If you've decided to build a home rather than buy, financing your dream may become more complicated. Rather than a mortgage, you'll start out with a construction loan for building the house; while you can use a separate loan to buy the land, you can also combine the construction and land purchase into a single deal.
With a conventional mortgage, a lender knows exactly what he's loaning money for, and how much. Construction loans are trickier: There's nothing to appraise yet, no collateral except the land, and construction can suffer delays or cost overruns. Typically, you take out a loan with a variable interest rate; the contractor submits bills on a regular basis and your lender pays the bills then charges interest on the money disbursed. You make interest-only payments during construction, then the loan comes due when you receive a certificate of occupancy.
How you handle buying the land is up to you. You can pay cash and take out a loan for construction; take out two different loans; or combine a land loan and a construction loan into a single deal. Buying the land and building the house with a single loan means you only have one set of closings costs to deal with and requires less money on hand than paying cash. If, however, you can get a better rate on a separate land-buying loan taking out two loans might be the smart move.
Because of the uncertainty, construction loans have a higher interest rate than a mortgage. For that reason, home buyers usually take out a mortgage loan after construction finishes up, then use that to pay off the construction costs over time, rather than keep paying on the construction loan. You can do this in two separate loan arrangements -- though your lender may insist you apply for the mortgage before she approves the construction loan -- or you can use a construction-to-permanent loan, which automatically converts to a mortgage when construction is done.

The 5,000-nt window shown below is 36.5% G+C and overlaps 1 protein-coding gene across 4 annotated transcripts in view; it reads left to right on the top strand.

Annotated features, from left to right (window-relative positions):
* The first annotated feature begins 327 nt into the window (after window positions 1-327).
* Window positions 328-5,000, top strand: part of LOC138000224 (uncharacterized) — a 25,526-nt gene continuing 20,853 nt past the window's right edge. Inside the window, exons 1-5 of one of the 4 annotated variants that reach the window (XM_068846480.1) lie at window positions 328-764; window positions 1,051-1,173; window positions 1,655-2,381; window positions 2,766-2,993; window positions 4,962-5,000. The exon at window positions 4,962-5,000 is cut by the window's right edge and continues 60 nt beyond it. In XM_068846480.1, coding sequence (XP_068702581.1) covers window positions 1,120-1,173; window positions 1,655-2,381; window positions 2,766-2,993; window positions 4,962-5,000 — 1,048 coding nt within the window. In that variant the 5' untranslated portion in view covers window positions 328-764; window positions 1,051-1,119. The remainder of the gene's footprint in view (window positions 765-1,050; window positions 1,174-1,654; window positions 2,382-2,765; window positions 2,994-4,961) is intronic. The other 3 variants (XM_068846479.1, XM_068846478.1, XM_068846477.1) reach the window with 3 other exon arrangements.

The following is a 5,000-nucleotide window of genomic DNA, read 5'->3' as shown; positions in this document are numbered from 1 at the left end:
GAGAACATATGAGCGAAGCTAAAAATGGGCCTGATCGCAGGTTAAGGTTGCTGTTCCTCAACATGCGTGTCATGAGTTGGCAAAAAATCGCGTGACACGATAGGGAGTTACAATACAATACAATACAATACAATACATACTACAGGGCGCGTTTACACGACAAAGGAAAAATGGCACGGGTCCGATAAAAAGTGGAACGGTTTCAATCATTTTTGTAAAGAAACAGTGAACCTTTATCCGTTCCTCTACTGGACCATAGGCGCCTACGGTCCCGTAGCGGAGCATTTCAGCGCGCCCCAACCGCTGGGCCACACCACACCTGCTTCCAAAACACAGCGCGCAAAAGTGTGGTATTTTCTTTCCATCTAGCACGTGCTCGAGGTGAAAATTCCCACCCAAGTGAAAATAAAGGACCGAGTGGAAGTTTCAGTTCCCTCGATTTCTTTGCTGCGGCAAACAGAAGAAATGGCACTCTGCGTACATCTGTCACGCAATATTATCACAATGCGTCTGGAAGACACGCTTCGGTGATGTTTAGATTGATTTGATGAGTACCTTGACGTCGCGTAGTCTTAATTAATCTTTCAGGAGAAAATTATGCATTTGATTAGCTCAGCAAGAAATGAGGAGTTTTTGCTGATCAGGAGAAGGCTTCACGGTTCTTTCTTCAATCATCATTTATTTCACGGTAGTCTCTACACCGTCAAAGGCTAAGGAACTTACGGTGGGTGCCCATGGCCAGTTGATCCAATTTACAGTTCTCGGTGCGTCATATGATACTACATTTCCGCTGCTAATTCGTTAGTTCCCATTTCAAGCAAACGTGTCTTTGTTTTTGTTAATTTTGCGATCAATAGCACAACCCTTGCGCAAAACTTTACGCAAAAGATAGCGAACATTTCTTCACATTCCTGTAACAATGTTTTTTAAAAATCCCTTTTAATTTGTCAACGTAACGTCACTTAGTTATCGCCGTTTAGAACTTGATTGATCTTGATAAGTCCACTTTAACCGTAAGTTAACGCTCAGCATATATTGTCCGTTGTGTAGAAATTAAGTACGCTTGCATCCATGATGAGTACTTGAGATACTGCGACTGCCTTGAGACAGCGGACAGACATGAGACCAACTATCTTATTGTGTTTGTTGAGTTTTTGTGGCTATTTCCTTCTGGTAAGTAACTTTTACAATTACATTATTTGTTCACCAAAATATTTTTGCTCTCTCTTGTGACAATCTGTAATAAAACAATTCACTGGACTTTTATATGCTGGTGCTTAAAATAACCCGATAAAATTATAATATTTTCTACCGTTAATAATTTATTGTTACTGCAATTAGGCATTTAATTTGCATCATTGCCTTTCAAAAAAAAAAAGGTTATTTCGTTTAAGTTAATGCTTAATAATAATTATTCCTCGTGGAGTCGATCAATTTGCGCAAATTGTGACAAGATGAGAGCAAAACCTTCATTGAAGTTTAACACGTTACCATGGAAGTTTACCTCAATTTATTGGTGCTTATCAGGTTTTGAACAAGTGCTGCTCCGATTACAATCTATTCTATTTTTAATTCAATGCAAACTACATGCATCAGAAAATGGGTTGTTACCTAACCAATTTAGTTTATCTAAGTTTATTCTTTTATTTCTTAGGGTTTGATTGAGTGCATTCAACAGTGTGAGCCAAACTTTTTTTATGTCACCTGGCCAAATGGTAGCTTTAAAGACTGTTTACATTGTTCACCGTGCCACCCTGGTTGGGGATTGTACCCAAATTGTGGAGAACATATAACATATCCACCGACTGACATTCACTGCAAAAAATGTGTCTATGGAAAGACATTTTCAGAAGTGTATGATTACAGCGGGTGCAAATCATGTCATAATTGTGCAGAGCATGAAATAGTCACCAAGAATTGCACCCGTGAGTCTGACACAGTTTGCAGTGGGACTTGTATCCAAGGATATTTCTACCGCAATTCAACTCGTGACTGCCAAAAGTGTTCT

If you already own a home, you can use that as collateral for a home equity loan, then use the loan proceeds to buy land or help finance the construction. If you can get a better interest rate than on a construction-and-land loan, and if there's no penalty for prepaying the home equity loan early, this might work out better for you. You can repay the loan when you sell the house, provided you can make a prompt sale for a good price.
- Photo Credit Photos.com/Photos.com/Getty Images
How to Use Land As Equity for a Construction Loan
A construction loan is provided for a borrower to construct a house or building on property. Since a construction loan is a...
How to Use Land for a Home Loan Down Payment
How to Use Land As Equity for a Construction Loan. A construction loan is provided for a borrower to construct a house...
What Is the Difference Between Land Loans & Mortgage Loans?
A land loan is issued so a borrower can buy a piece of land and prepare it for development. ... The Difference...
How to Obtain a Loan for a Home Addition
If you inform the bank that you will be using the loan to finance a home addition and show a budget for...
How to Get a New Construction Loan With FHA
To qualify for a new construction FHA loan, you need a down payment ... of property you are building ... a FHA...
How to Get a Home Loan to Build a House
You can use a lot loan to finance the purchase of land on which you intend to build your home. ... Obtaining...
FHA Requirements for Mobile Homes
When buying a lot and a mobile home together, the loan period is 25 years. Loan Limits. ... Title I loans are...
How to Use Land as Collateral for a Home Loan Downpayment
Land value, or equity in land, can be used as the equivalent of cash for a down payment when building a home....